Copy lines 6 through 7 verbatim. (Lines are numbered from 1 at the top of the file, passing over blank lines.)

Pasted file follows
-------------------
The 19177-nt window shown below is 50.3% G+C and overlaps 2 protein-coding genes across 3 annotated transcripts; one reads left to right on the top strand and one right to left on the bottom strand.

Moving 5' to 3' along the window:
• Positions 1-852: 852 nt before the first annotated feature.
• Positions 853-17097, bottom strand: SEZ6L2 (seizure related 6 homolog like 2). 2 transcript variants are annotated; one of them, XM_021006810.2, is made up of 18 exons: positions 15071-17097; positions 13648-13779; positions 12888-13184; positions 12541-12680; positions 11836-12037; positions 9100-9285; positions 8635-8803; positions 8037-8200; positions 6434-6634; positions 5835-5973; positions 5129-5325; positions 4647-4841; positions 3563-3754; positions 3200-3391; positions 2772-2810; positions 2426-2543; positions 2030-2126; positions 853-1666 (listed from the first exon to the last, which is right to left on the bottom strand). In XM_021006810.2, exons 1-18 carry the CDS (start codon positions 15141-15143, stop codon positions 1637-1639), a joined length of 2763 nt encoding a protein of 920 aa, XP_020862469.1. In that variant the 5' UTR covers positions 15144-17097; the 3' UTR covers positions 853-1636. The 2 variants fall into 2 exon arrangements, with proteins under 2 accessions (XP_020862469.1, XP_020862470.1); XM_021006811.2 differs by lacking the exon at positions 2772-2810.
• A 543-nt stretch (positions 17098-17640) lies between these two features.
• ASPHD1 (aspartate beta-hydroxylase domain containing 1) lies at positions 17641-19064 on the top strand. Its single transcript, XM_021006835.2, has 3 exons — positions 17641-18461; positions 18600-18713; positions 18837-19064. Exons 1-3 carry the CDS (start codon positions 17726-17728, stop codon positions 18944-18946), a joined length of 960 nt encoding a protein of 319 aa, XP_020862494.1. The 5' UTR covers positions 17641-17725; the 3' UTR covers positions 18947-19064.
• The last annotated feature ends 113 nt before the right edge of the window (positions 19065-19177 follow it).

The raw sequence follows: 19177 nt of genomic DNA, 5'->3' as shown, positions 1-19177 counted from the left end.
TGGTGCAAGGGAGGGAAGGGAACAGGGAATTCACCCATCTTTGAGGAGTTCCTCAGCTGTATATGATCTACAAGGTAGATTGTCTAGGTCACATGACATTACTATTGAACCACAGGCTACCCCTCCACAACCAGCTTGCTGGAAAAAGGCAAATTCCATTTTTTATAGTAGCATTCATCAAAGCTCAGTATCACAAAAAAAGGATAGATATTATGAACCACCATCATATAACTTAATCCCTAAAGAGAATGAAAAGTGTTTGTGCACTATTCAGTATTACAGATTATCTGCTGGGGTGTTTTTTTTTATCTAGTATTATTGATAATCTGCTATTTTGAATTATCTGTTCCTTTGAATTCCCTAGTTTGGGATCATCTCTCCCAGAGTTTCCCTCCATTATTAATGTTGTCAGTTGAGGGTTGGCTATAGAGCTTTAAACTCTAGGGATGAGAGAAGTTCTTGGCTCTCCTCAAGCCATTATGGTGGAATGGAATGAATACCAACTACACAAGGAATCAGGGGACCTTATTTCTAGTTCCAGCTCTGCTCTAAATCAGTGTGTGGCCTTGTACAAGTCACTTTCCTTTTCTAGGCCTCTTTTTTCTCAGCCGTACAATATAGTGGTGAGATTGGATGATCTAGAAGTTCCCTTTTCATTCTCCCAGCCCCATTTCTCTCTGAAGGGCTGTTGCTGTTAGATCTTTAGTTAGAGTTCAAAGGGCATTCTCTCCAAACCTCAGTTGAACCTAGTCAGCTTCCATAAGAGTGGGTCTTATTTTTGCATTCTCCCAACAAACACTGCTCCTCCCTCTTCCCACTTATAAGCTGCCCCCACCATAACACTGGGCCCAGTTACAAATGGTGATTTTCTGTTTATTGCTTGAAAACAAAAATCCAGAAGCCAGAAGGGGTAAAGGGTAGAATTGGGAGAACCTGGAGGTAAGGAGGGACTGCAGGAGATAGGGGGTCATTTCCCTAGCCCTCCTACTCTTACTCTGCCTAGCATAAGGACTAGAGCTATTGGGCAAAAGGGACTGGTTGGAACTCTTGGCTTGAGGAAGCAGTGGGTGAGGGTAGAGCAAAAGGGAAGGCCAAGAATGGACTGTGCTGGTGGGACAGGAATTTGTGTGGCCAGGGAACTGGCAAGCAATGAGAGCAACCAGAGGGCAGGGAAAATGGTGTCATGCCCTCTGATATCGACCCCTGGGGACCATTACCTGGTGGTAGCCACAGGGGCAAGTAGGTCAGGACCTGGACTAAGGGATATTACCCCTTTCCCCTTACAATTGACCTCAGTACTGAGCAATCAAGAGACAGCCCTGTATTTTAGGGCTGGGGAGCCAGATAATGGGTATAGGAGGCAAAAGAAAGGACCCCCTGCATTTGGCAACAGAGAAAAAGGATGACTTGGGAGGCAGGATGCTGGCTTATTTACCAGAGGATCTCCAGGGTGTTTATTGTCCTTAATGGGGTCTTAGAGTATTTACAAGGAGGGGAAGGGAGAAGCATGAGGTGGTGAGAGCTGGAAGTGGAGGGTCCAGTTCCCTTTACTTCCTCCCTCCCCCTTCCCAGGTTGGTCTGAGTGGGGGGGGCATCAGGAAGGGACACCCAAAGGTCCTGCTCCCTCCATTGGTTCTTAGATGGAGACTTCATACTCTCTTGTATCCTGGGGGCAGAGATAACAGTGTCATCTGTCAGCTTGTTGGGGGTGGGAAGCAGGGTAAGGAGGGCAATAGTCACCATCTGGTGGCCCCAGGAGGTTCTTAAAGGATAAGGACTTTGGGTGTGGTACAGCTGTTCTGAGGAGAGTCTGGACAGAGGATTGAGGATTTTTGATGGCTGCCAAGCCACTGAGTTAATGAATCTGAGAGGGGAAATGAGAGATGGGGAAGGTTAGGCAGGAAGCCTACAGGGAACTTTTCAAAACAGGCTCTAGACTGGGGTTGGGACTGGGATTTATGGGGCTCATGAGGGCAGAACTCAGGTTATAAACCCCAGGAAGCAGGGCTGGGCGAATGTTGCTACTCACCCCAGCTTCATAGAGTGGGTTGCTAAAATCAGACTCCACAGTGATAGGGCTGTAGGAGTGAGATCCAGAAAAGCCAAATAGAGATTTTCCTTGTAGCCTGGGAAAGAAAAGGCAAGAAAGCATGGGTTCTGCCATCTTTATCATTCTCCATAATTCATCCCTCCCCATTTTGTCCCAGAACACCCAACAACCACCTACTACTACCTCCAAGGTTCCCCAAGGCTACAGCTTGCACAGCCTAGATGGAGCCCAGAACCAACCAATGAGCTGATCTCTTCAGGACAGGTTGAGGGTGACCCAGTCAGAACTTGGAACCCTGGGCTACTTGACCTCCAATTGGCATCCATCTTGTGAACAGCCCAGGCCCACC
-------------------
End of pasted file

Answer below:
• ASPHD1 (aspartate beta-hydroxylase domain containing 1) lies at positions 17641-19064 on the top strand. Its single transcript, XM_021006835.2, has 3 exons — positions 17641-18461; positions 18600-18713; positions 18837-19064. Exons 1-3 carry the CDS (start codon positions 17726-17728, stop codon positions 18944-18946), a joined length of 960 nt encoding a protein of 319 aa, XP_020862494.1. The 5' UTR covers positions 17641-17725; the 3' UTR covers positions 18947-19064.
• The last annotated feature ends 113 nt before the right edge of the window (positions 19065-19177 follow it).